7 Strategies for Reducing Anxiety Before a Race

Anxiety over your race in the week leading up to the race and on the morning of the race can lead to some sleepless nights. The strategies for coping with race day anxiety are similar to those for coping with any form of anxiety (public speaking, first day at a new job, etc). So, take a deep breath (hey, that’s strategy #5) and enjoy the day. You’ve trained hard, nourished your body along the way, hydrated well in the week leading up to the race and you’ve fueled your body on race morning (even if you’re nerves kept you from getting any sleep). Just remember, you’re not alone. Whether this is your first race or you’re an elite athlete with hundreds of events under your belt, race day jitters can still get the best of you.

Here are some strategies for minimizing race day anxiety:

1) Leave for the race extra early.  Nothing sends your anxiety through the roof like realizing you may end up being late for your swim wave.  The last thing you want to see at 5:30am is a long line of tail lights at the race exit!

Race Anxiety 

2) Check your bike tires for air the night before when you’re racking your bike. This will save you from that anxiety-ridden “Oh Crap” moment when you realize they need air in the morning and you haven’t set up your transition towel yet. I’ve gotten out on a course after having forgotten to check my air and could tell half way through that my tires were low.  That’s another tip…..Don’t forget to pack a bike repair kit in your bike bag.  You are on your own out on the course.  Be prepared.

3) Get your gear and nutrition ready and packed before you go to bed the night before the race. That way all you have to worry about in the morning is getting up. Think through the race as you pack so you make sure you pack everything. This will prevent you needing to run around the house in the morning gathering what you need. You’re more likely to forget something when you’re scurrying around looking for more than one item.

4) Practice positive self-talk. This is something that carries over from pre-race to during the race. We can sometimes be our own worst enemy, especially mentally. Imagine yourself on the course being successful. Envision yourself passing the other athletes! (wink).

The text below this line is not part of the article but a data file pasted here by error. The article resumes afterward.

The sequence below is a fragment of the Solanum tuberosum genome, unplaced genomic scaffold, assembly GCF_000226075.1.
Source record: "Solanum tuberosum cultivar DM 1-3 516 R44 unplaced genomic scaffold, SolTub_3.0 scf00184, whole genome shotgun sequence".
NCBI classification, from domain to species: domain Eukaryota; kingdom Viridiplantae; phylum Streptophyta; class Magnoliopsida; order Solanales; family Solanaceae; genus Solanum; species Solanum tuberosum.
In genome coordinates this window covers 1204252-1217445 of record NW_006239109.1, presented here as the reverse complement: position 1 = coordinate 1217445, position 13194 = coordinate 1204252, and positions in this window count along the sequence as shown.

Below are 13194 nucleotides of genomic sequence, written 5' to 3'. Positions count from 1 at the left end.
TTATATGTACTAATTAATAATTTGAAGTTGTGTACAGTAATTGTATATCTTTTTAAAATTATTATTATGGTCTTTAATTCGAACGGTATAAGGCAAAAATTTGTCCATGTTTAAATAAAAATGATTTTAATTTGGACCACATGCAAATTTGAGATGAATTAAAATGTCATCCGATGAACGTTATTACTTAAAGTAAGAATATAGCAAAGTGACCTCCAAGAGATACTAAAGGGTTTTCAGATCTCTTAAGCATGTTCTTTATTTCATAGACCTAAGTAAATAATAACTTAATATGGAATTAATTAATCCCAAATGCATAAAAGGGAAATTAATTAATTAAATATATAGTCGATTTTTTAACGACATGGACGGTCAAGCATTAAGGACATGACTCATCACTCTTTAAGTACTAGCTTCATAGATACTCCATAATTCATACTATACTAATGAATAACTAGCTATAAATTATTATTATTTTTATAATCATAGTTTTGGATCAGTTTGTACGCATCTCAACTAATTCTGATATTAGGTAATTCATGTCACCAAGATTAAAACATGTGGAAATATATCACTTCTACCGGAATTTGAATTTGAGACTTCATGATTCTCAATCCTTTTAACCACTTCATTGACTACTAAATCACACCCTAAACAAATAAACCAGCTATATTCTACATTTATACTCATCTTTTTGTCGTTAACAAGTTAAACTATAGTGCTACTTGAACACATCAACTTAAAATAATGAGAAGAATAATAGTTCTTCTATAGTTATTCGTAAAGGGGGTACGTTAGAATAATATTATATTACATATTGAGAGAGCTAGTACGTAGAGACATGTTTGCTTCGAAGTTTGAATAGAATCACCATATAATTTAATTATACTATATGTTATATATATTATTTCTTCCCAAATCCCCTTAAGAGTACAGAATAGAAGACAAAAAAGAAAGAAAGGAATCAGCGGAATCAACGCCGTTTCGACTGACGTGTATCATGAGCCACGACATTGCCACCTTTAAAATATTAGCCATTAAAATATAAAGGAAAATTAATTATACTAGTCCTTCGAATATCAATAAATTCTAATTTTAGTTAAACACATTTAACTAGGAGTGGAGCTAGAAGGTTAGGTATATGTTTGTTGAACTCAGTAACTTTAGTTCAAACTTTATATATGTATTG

When you’re out on the course, tell yourself how amazing you are while you’re swimming through the open water. Give yourself an imaginary high five at the top of those hills on the bike course. By the time you get to the run, you really need to use positive self-talk. YOU are your cheering section so give yourself some mental You Got This Girl’s (or Boy), Way to Climb that Hill, You’re Almost There, Stay Strong, Looking Good. We all have to do it. Even the athlete who crossed the finish line first had to do this!

Race Anxiety

5) Take a Deep Breath.  I mean this in the literal sense. After you’ve laid out all your gear in the transition area, venture away from the mob of other athletes. Stand by the calmness of the water and run through the course mentally. Close your eyes and take some deep breaths. This does wonders for clearing your mind of negative noise and calming those nerves. I sometimes use the strategy to take 10 Deep Breaths with my eyes closed. Think yoga class. Stretching also has a way of naturally putting you in a relaxed state.

6) Listen to Music. You may not be able to take your music out on the course with you, but listening to music that calms you down before the race can help your mental game.

7)  Capture the Moment. One of the things that calms me down the most at races is socializing and capturing the moments with friends. When you’re laughing and having fun talking with friends, you’ll forget all about your nerves.

Race day wouldn’t be complete without a sea of nervous athletes.   I hope that these strategies help to put you in the right frame of mind to go out there and race your best race. Funny thing about nerves, once you cross the finish line, they’ll be gone!

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Cassandra Burke is a Forensic Scientist by day, and a Group Fitness Instructor, Swim Team Coordinator and Travel Agent by night. A Breast Cancer Survivor since 2010, she writes about her journey as well as her struggles – training for triathlons and races, struggling to get back her health, and balancing family life all while building her brand and finding her purpose after cancer. Subscribe to Cassandra’s newsletter for updates and follow @poweredbybling on social media! For endurance sport race travel and custom family vacation travel, visit her at pbbtravel.com.


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